It has been a wild semester for IU professors Bob Althauser and Lee Ehman. Arriving on campus early, staying late, and taking work home every evening and weekend is standard fare for university instructors. But these two retired years ago.
Althauser and Ehman are American Red Cross volunteers. And ever since Katrina hit mainland, life has been non-stop for both. Each has put in more than 200 hours of volunteer work since Sept. 1, right here in Monroe County. And with Hurricane Rita evacuees arriving this month, the climb is still uphill.
Althauser took his first Red Cross disaster relief class in 2001, Ehman in 2002. Althauser is a retired sociology professor; Ehman is a retired School of Education professor who served as associate dean. The focus for both in the hurricane relief effort has been casework — sitting with the families and learning — then fulfilling — their immediate needs.
They perform this function at the Red Cross Service Center, housed in Ashton-Coulter, a building on the IU campus. As of press time, the Monroe County Red Cross has directly assisted 93 families/individuals displaced by the hurricanes — a total of 184 people.
"I keep reminding myself that our discomforts — sleep loss and mental disarray — pale in comparison with that experienced by those directly affected by this disaster," Althauser, a seasoned volunteer who had been deployed to Florida and Texas already in 2005, says when describing "the most intense and challenging experience we have had on a natural disaster."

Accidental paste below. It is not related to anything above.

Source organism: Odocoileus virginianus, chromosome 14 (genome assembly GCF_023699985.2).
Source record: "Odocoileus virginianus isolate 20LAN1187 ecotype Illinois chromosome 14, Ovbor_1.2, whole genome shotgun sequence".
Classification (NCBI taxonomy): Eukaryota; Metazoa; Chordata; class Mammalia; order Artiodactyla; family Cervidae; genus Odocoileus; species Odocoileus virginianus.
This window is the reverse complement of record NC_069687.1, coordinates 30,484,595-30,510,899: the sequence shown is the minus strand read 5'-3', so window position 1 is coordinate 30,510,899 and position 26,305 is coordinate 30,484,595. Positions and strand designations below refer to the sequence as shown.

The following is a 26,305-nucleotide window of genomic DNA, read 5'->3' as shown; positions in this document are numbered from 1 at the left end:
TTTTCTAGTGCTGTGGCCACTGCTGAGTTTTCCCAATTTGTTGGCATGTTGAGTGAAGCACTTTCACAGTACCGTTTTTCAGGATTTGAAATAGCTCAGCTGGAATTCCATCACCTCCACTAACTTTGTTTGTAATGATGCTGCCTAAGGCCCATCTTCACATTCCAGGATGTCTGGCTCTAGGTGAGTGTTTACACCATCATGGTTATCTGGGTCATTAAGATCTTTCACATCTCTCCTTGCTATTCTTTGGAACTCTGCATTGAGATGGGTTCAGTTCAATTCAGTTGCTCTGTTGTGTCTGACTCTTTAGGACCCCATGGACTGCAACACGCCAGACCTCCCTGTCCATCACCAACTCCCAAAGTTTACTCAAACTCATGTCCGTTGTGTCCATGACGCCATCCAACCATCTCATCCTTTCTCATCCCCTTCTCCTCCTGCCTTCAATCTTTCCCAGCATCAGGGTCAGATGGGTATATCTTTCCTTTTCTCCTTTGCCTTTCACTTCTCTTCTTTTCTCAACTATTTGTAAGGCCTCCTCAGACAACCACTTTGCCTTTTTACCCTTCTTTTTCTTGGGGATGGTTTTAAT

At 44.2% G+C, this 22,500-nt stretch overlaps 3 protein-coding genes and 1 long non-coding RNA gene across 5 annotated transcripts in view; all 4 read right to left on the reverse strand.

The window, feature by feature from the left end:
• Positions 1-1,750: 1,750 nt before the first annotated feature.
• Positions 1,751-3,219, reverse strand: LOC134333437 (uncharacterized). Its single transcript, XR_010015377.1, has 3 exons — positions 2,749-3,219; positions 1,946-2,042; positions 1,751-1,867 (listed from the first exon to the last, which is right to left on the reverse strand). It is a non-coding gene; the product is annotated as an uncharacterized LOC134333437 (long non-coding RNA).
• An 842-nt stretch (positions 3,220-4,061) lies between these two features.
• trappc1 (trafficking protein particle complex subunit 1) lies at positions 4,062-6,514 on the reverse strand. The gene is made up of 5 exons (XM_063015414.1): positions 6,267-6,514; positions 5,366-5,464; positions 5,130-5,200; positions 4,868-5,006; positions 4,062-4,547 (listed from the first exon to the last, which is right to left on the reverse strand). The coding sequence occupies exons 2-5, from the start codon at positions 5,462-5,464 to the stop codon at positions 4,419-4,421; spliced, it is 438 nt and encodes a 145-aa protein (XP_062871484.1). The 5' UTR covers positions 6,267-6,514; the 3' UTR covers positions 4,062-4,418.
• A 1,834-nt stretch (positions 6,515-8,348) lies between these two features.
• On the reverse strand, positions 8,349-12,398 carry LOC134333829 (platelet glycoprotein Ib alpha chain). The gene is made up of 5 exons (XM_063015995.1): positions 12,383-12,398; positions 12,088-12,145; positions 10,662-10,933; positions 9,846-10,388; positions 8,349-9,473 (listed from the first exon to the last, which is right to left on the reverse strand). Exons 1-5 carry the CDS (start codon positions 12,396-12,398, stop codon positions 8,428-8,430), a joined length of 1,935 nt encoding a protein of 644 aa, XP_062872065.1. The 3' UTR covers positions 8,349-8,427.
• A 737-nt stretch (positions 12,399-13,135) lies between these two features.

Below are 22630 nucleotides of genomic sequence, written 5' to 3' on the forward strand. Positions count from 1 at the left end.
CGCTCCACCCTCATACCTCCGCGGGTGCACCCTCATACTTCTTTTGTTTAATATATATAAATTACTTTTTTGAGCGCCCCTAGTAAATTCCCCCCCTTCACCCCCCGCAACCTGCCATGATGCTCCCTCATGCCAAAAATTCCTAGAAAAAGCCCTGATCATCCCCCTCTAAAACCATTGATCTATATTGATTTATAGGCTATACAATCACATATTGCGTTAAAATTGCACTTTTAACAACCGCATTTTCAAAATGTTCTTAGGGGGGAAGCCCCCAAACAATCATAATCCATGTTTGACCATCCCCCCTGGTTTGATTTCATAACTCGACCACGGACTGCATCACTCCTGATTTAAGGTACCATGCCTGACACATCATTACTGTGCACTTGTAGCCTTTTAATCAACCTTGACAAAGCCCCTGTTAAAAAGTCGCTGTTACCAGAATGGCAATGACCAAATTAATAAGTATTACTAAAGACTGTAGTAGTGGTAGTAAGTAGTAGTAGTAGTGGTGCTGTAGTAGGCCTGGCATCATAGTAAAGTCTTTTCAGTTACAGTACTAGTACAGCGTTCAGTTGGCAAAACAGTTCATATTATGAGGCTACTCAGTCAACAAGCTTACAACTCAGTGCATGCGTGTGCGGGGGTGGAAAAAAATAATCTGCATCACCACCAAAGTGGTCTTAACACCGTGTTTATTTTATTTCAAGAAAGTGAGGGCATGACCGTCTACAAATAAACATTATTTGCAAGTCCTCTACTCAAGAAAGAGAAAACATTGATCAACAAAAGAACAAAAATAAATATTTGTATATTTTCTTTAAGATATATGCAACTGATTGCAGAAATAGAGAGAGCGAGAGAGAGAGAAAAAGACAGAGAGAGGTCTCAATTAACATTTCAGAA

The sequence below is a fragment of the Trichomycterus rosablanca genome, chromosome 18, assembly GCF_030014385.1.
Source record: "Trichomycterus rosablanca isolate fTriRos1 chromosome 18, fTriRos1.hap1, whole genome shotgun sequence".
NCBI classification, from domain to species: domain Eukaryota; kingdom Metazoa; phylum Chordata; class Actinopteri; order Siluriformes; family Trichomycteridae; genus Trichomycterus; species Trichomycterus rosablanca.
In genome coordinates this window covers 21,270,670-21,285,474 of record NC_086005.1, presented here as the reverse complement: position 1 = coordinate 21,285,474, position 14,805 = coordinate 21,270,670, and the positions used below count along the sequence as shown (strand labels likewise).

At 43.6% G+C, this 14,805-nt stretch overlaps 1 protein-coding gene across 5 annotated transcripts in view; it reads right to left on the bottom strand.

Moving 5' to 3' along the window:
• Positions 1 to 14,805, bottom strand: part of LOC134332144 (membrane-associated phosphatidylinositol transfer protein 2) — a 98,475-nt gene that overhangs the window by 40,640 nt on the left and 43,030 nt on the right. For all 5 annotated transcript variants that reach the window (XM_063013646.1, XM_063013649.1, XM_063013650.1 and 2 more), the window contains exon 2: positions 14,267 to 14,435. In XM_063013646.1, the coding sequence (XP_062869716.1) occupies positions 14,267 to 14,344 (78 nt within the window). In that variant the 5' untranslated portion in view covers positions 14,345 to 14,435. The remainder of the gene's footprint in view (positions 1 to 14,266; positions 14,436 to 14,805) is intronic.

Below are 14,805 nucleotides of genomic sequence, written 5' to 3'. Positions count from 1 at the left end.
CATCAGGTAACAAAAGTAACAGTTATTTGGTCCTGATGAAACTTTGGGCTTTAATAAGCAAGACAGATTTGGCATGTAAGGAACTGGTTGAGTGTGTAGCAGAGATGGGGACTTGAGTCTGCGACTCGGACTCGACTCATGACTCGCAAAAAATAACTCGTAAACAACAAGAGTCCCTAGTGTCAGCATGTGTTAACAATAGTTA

Most intense, he says, because of the seemingly never-ending, day-after-day-long volume of multi-tasking: paperwork chores, personal communication, and new pieces of information. Casework and keeping up with the back-office processing of cases becomes routine only with time and not before you are stretched to the max, he says.
"You learn something new by the hour, whether doing interviews or processing them afterwards," says Althauser. "There was rarely an interview with a new client that didn't present me with a novel aspect — raising yet another question. 'How do we handle this twist or that turn?' Often it was fellow case workers presenting me the questions."
Most challenging because they all found themselves shouldering more responsibility and using skills and abilities they don't ordinarily draw upon in everyday Red Cross work, he says. Some of his work with clients involved taking phone calls at the Service Center. For some, this would be the last of many, many calls seeking the reassurance that assistance was at hand.
"My greatest pleasure was in seeing a wave of newly recruited volunteers move from the classes we taught to their initial observations of case work," he says, "and for many, further movement toward increasing degrees of skill and an ability to manage the interview solo."
Ehman describes the one-on-one work with the hurricane evacuees, who found their way to Monroe County via family and friends — or because they have lived here previously: